Figure 12. Patient with temporaries fabricated with LuxaCrown (DMG) and cemented with TempoCem ID (DMG).

Figure 13. Final intraoral image.

Figure 14. Patient with final restoration.

The final design of the temporary was sent to the outside lab to give the lab a clear idea of what the permanent restoration should look like. The permanent restorations were fabricated using multilayered KATANA Zirconia [Kuraray Noritake]). Once the final restoration was cemented (Figure 13), we took a scan immediately afterward and printed a model for a permanent retainer the same day. The patient was extremely happy with the outcome (Figure 14).

Case 2

A 50-year-old female presented who was unhappy with the aesthetics of her veneers that had been placed more than 20 years ago (Figure 15). She exhibited significant recession around the veneers and significant staining on the margins of the veneers and on the composite that had been placed over the roots of the teeth (Figure 16). In order to achieve the broad smile she desired, orthodontic treatment was necessary. This was to correct her unilateral functional posterior crossbite caused by her narrow palate and a shift of the mandible to the right when she closed her mouth. We also needed to correct the upper midline, which had a significant cant to her left (Figure 17).

Figure 15. Patient with 20-plus-year-old veneers.

Figure 16. Staining visible on margins and composite buildups and the posterior crossbite.

Figure 17. The upper midline’s slant to patient’s left is apparent.

For this case, the patient preferred fixed appliances rather than removable ones. Brackets (Damon System [Ormco]) were designed using orthodontic design software (Insignia Advantage [Ormco]). Her maxillary arch width was increased by uprighting the lingually inclined posterior teeth, and the crossbite was corrected with crossbite elastic on her right side. The orthodontic treatment took 14 months (Figures 18 to 22).

Figure 18. Pre-ortho view of the mandible.

Figure 19. Pre-ortho view of the maxilla.

Figure 20. Post-ortho view of the mandible.

Figure 21. Post-ortho view of the maxilla.

Figure 22. Post-ortho view of the patient’s smile.

When her orthodontic treatment was complete, her teeth were scanned using the iTero Element 5D, the brackets were digitally removed from the STL file using triangle mesh software (Meshmixer [Autodesk]), and the 3Demax printer was used to create upper and lower retainers. Creating retainers ahead of time was advantageous since, at the bracket removal appointment, her retainers were able to be delivered immediately.

To plan her restorations, the same STL file was imported into the SmifeFy design software, which was used to design 8 temporary veneers from the first premolar to the first premolar. The model was printed (Figure 23) using LuxaPrint Model 3D printing resin, and a positive pressure machine was used to create a stent and retainer (Figure 24). After removing the old veneers and prepping the teeth for new restorations, the stent was used to fabricate the temporary veneers (Figure 25) with a temporary crown and bridge material (Luxatemp [DMG]). These were cemented using an invisible temporary cement (TempoCem ID [DMG]).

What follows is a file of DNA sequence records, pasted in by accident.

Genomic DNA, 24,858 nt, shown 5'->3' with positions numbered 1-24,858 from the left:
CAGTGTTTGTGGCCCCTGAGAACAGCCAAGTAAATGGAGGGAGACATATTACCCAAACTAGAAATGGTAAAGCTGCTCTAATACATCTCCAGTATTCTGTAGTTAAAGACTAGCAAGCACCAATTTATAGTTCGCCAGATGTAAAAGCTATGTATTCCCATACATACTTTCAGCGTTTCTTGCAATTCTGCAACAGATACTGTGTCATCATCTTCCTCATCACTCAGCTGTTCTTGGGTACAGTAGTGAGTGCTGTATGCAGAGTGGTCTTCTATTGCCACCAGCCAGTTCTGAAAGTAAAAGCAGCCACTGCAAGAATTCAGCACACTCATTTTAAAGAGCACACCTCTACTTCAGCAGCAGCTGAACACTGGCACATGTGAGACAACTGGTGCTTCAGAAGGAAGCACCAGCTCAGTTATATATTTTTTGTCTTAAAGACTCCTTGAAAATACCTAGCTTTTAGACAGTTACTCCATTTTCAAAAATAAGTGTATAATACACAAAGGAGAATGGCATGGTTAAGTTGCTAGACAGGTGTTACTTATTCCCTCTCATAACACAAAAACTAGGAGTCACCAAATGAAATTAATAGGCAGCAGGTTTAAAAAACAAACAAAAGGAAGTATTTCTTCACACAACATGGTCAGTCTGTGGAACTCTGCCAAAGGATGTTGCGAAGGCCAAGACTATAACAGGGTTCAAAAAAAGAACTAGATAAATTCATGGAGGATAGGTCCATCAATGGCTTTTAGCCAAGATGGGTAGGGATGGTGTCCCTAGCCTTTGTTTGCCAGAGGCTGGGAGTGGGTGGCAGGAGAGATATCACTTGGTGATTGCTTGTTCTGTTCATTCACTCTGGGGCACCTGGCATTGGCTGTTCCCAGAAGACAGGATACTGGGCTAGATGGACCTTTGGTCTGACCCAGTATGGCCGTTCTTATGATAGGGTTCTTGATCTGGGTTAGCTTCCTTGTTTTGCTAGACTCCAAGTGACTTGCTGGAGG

Figure 23. The 3D printed model with blockout for fabricating retainers.

Figure 24. The 3D printed stent from the designed STL file.

Figure 25. The patient with temporary veneers cemented.

Figure 26. The patient with permanent veneers cemented.

While I was very pleased with the look and fit of the temporaries, the patient was accustomed to her teeth being shorter and asked that her upper anterior teeth be shortened slightly. Her request was easy to accommodate, as the design file was simply sent to the outside lab, and they were instructed to shorten the upper anterior teeth by 1 mm. The final veneers were fabricated using a lithium disilicate glass-ceramic (IPS e.max [Ivoclar]). They were cemented using PANAVIA Veneer LC (Kuraray Noritake). The patient was very happy with the final result (Figure 26).


Our 16-operatory practice does a great deal of orthodontic work, often followed by restorative work, as in the 2 cases above, and the use of 3D printing in this work has been a real game-changer for our patients and us.

Dr. Julia Latham

Dr. Julia Latham

Dr. Latham enjoys working with people of all ages and genuinely cares about improving the oral health of her patients. Dr. Latham grew up in New Zealand and moved across the Pacific in 2001 for her undergrad at Boston University, completing her DDS from the University of Michigan School of Dentistry in 2011. While attending UMSoD, Dr. Latham was the recipient of the William S. Kramer Award of Excellence, inducted into the Omicron Kappa Upsilon Dental Honor Society, and served as co-chair for the Scholars Program in Dental leadership where she led a capstone project collaborating students, faculty and community dentists to increase the efficiency and efficacy of local children’s clinic to help improve access to care. Additional honors include: the 2009 Periodontal Alumni Association Award for excellence in preventive periodontics and the 2011 American Academy of Oral Medicine Award. Dr. Latham began her dental career as a general dentist for the US Navy serving in a military dental clinic in Rota, Spain, and returned to the US to practice general dentistry with Tidewater Dental Group in Virginia Beach, VA. In 2014, Dr. Latham partnered with a successful multi-disciplined practice, Brush and Floss Dental Center in Stratford CT, where she now maintains a private practice focused in orthodontic and restorative care.